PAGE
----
However, while Russia is targeted for acting entirely within its area of influence, Australia looks the other way when it comes to China. According to Saleem H. Ali, Chair and Professor of the University of Queensland, “the moral outrage being exhibited on the matter needs to be tempered with some broader perspective on what gets tolerated in the annals of Australian foreign policy”.
Ali explains: “Ultimately, nation states make decisions on relations based on a balance of economic expediency and national security. Australia’s ambivalent relationship with China is perhaps the most direct comparison in this regard. Marginalization of dissent, lack of democratic institutions and regional hegemonic tendencies are appropriately tolerated by Australia as well as many other western nations because the broader importance of engaging with China trumps such matters. A similar modicum of care is in order when dealing with Russia.”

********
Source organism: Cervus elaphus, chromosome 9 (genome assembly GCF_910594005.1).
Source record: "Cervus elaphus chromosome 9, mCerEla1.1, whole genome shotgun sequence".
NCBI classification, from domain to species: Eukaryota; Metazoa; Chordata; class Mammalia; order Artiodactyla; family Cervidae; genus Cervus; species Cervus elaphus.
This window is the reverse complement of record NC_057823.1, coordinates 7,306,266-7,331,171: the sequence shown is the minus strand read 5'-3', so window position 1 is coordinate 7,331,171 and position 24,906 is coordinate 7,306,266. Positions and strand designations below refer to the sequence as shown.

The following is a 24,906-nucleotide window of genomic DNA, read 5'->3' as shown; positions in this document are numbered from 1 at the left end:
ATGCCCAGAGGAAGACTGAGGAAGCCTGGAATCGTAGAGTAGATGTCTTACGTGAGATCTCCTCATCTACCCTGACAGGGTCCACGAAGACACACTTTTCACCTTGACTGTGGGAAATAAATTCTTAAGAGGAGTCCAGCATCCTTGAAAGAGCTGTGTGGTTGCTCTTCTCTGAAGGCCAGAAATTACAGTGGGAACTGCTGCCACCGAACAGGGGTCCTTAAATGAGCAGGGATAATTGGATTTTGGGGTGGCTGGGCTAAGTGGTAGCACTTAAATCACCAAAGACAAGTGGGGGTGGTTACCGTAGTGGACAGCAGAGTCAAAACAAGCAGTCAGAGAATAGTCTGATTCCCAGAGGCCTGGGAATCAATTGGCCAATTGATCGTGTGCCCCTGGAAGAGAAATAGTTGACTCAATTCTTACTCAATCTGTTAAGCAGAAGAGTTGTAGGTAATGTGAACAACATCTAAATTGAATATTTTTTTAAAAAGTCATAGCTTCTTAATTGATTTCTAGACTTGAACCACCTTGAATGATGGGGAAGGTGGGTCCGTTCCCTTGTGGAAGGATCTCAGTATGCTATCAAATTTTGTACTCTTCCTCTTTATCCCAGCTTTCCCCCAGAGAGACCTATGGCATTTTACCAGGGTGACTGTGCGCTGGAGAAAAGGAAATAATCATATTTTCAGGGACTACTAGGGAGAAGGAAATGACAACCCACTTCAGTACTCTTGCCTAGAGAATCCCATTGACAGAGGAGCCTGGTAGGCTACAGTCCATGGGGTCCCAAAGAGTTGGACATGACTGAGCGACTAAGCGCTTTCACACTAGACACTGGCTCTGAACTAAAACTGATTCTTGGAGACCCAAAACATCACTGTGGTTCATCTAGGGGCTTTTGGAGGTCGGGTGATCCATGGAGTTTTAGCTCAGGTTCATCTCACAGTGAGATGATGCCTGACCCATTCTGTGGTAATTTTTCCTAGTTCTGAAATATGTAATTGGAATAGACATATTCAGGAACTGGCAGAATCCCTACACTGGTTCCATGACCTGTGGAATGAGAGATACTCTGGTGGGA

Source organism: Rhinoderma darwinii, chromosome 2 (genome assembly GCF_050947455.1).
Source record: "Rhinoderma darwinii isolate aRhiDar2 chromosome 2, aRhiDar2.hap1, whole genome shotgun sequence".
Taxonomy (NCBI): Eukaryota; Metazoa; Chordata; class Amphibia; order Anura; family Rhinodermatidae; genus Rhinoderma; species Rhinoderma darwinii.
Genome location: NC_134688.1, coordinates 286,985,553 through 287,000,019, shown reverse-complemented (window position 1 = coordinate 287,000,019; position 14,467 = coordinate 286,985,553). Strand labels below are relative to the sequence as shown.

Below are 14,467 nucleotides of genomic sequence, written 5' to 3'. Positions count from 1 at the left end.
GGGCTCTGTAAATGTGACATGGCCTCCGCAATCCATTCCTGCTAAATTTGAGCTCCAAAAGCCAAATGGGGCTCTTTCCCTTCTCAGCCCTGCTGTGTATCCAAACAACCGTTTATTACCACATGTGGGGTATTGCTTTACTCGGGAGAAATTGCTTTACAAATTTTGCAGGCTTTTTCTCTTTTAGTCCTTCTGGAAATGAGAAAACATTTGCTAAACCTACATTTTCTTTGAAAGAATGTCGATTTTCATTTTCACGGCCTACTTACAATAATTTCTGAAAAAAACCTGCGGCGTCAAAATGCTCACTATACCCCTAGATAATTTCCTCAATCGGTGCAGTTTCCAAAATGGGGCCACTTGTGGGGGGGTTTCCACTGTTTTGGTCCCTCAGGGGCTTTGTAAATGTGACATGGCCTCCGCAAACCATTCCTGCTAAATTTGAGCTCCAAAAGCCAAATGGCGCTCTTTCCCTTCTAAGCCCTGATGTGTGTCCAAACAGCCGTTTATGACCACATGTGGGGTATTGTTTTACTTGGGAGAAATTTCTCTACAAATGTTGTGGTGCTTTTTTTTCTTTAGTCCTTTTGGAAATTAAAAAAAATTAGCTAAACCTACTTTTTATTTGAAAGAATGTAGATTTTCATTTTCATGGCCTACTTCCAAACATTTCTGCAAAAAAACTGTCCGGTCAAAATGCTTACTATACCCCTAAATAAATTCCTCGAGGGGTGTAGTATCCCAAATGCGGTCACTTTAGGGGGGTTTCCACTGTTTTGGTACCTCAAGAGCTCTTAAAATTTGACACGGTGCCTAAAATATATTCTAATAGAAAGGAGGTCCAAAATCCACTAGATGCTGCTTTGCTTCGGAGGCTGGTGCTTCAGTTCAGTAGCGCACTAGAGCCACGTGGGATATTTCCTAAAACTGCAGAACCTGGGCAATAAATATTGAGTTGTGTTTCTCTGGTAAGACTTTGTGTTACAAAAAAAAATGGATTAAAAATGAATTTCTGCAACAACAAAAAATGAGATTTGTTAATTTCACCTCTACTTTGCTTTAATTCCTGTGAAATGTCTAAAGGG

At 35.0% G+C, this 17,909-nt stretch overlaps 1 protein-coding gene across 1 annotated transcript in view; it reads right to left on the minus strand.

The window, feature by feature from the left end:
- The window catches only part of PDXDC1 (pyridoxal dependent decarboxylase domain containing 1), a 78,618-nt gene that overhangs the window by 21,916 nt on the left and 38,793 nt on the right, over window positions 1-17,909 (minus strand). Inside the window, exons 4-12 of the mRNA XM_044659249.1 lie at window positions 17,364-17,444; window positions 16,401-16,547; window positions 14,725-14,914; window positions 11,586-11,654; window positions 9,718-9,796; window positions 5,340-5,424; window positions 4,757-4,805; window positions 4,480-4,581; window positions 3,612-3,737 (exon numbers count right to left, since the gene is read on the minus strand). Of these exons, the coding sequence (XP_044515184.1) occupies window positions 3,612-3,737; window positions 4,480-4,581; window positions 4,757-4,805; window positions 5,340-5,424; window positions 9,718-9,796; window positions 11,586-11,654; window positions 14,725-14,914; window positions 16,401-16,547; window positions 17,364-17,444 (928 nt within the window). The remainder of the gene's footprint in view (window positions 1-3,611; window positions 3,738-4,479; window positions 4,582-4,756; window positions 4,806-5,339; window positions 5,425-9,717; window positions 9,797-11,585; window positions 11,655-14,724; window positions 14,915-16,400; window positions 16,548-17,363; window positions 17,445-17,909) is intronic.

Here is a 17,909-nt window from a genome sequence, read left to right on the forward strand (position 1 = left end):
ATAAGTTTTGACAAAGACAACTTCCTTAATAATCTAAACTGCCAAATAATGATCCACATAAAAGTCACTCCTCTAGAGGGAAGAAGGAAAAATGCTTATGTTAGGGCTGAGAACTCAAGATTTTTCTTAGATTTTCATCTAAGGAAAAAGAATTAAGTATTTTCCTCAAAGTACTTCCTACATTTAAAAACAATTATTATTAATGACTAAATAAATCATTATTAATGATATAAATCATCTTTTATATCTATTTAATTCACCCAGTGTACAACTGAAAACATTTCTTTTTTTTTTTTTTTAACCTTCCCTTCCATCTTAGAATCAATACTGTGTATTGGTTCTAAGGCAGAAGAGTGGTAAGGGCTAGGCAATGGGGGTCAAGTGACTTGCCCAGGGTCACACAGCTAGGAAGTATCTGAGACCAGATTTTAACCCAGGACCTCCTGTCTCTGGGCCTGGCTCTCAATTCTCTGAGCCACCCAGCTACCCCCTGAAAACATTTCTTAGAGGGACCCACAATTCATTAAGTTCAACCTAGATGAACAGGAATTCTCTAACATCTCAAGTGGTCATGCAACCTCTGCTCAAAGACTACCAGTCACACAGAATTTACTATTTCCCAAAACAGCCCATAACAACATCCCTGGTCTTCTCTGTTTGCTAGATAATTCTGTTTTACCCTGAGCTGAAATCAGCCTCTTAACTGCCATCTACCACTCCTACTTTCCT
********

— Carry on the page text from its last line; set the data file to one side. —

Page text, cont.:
To be sure, Australia has legitimate security concerns. Most of its limited population is concentrated on the east coast while the sparsely populated north and west are closer to crowded Indonesia than Sydney or Melbourne.
Fuelling Australia’s paranoia are other strategic developments in the region. China’s naval expansion is a big worry for the Australian defence forces and curiously the Australian political and military leadership at one time viewed India as a threat. The Indian Navy’s current high-octane growth will no doubt be in Canberra’s calculations. Add in the fact that Indonesia is re-arming – with the deadly Sukhoi Su-35 aircraft – right next door, and you can see why the Australians are getting jittery. (It is worth mentioning that during World War II, more bombs were dropped on Darwin than were used in the attack on Pearl Harbor. In fact, during 1942-43 the Japanese launched as many 100 raids on Australia.)
In this backdrop, the Australians feel only an alliance with Anglo cousin America can ensure their security.